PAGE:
Thanks to Sérgio for sending me a copy of the paper and to Henry Tugendhat at IDS Sussex for circulating a link to the online version in the Future Agricultures blog.

















Tuesday, January 27, 2015

China and Industrial Policy in the South

The Huajian factory outside Addis Ababa [The Economist]
What I'm reading:  A new paper by Daniel Poon at UNCTAD: China's Development Trajectory: a Strategic Opening for Industrial Policy in the South, UNCTAD, December 2014.

Poon points out that China is at a crucial crossroad, serving at the same time as the world's low-end workshop and its most prominent proponent of industrial policy. China wants to move up the value chain, and Poon says: "The gap between China’s industrial ambitions and its current capabilities provides a strategic opening for other developing countries to bargain for enhanced opportunities for domestic investment, learning, technical change and structural transformation."

This paper helps frame the work on Chinese industrial investment in Ethiopia that we are doing at SAIS-CARI. I am just back from Addis-Ababa where we interviewed a number of firms in the leather sector with some kind of skill-building or technology-transfer linkage with China. Fascinating.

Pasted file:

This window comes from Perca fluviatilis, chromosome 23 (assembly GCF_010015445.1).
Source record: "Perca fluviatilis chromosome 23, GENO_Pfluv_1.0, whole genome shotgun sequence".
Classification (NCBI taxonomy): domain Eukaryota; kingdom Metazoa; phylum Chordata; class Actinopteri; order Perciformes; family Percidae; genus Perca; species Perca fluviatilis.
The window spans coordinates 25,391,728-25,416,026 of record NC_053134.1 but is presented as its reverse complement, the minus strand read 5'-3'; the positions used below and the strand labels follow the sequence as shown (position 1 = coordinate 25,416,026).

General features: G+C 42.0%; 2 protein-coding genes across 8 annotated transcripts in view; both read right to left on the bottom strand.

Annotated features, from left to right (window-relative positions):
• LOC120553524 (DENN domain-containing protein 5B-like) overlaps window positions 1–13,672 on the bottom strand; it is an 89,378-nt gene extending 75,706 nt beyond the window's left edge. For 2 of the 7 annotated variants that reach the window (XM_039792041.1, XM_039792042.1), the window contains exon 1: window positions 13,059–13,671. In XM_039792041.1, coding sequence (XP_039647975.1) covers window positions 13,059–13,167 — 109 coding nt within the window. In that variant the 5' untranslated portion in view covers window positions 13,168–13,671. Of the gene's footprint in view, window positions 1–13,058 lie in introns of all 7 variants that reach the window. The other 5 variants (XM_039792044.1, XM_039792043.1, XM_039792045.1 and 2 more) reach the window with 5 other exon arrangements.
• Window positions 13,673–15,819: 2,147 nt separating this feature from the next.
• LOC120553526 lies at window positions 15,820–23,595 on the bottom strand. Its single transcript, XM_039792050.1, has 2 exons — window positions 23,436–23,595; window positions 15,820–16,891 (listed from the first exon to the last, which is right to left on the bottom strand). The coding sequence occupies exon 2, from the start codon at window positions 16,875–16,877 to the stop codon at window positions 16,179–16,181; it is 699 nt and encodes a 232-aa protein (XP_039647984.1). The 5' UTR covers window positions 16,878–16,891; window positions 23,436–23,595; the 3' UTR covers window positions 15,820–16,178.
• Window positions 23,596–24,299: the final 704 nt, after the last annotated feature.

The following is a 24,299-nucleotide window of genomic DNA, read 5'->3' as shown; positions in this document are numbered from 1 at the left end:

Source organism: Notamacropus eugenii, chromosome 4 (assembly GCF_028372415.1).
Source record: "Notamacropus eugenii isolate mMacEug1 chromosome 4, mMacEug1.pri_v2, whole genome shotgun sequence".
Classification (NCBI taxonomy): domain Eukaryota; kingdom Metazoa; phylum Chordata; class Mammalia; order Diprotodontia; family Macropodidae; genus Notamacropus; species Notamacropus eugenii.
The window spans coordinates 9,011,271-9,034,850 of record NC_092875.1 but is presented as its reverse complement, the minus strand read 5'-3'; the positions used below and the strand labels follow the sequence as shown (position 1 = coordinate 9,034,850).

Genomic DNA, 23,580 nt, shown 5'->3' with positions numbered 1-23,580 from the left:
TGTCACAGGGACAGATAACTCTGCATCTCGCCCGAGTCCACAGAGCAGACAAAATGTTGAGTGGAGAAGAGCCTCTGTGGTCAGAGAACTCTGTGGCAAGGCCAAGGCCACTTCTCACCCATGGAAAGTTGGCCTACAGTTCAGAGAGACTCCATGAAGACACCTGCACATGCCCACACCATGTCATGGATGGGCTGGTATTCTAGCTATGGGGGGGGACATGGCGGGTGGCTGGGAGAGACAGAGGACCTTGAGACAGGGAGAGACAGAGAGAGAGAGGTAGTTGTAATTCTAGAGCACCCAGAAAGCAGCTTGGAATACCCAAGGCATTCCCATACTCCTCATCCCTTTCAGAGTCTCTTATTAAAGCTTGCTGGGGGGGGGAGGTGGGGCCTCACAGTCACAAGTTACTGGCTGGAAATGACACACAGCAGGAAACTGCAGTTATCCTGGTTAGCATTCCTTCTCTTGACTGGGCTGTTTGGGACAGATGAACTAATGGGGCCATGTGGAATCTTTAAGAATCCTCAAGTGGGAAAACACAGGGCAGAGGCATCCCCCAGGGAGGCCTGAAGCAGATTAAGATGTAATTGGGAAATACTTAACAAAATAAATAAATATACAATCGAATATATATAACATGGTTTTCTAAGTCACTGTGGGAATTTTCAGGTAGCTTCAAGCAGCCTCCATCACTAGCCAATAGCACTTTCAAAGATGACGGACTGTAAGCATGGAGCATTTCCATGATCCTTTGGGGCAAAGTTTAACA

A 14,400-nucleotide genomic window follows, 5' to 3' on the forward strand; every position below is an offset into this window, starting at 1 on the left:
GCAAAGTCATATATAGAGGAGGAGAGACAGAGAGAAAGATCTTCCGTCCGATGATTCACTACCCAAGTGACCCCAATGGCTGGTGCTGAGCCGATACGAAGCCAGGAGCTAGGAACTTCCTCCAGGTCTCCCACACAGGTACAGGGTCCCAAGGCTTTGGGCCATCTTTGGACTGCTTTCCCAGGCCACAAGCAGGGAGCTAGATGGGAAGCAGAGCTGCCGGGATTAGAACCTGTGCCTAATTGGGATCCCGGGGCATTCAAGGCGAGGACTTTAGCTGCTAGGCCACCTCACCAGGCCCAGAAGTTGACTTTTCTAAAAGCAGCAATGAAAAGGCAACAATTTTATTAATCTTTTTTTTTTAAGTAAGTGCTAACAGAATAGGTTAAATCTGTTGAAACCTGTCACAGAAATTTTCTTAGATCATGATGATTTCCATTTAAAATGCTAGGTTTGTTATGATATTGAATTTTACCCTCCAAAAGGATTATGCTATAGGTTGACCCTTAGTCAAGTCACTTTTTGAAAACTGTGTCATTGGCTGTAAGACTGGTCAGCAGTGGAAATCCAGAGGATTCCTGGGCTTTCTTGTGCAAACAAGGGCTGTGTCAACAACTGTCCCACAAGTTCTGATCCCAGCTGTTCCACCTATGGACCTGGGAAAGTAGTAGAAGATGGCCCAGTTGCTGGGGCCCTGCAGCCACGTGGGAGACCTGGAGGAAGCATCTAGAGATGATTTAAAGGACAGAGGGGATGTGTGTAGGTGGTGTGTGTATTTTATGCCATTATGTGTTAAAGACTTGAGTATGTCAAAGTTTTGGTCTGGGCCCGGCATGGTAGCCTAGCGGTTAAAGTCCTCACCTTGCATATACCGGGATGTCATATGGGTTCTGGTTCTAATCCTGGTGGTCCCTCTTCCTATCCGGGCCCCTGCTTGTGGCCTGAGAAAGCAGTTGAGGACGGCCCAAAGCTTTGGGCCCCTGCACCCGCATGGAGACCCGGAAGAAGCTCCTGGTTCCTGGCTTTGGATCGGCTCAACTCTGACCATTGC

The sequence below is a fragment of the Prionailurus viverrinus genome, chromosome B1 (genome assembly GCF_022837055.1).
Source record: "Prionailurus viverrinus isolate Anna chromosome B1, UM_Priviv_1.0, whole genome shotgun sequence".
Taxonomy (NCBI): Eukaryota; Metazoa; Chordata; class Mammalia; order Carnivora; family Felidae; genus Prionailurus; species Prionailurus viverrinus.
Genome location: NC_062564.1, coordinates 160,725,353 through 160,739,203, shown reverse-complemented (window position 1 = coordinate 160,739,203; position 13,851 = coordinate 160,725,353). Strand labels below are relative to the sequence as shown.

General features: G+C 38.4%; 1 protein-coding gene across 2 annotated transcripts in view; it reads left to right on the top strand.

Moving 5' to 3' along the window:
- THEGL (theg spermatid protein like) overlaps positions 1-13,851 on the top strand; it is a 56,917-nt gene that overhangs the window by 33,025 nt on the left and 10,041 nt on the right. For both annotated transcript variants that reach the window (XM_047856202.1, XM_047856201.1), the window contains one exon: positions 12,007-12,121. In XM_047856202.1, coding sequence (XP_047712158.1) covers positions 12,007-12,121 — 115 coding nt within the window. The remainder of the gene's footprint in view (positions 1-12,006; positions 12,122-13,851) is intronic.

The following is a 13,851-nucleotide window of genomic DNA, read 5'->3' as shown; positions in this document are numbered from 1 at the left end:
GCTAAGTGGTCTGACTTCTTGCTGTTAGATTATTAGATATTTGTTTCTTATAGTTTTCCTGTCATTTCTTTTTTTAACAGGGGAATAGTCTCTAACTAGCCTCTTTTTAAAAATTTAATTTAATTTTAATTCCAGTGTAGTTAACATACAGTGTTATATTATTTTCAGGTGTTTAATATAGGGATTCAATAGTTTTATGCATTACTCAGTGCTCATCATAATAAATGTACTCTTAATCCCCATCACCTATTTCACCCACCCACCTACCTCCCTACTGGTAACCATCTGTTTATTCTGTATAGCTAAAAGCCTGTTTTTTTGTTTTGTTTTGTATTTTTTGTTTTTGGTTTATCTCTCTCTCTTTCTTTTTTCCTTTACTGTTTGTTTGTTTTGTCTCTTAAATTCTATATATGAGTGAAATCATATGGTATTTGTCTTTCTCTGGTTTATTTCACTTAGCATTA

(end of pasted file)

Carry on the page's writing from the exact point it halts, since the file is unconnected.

Thursday, January 15, 2015

China Africa Research Manager Position available at SAIS-CARI

Our new center, the China Africa Research Initiative (CARI) at Johns Hopkins University School of Advanced International Studies (SAIS), has been awarded a Carnegie Corporation grant to build CARI's capacity to bridge scholarship and policy. We are seeking a full-time research manager, who will take a leading role in organizing the center's work and programs. We are looking for someone with a master's degree (or equivalent experience), excellent organizational skills, and familiarity with communications, including social media and website management. Field research experience and Chinese language skills would be a plus. Deadline for applications is January 31, 2015 with a mid-February start date (negotiable). This is a 2 year, fixed-term position, although there is some possibility of renewal, depending on funding.

For detailed information on the post and how to apply please see the Johns Hopkins University HR website, requisition number 64680: http://jobs.jhu.edu/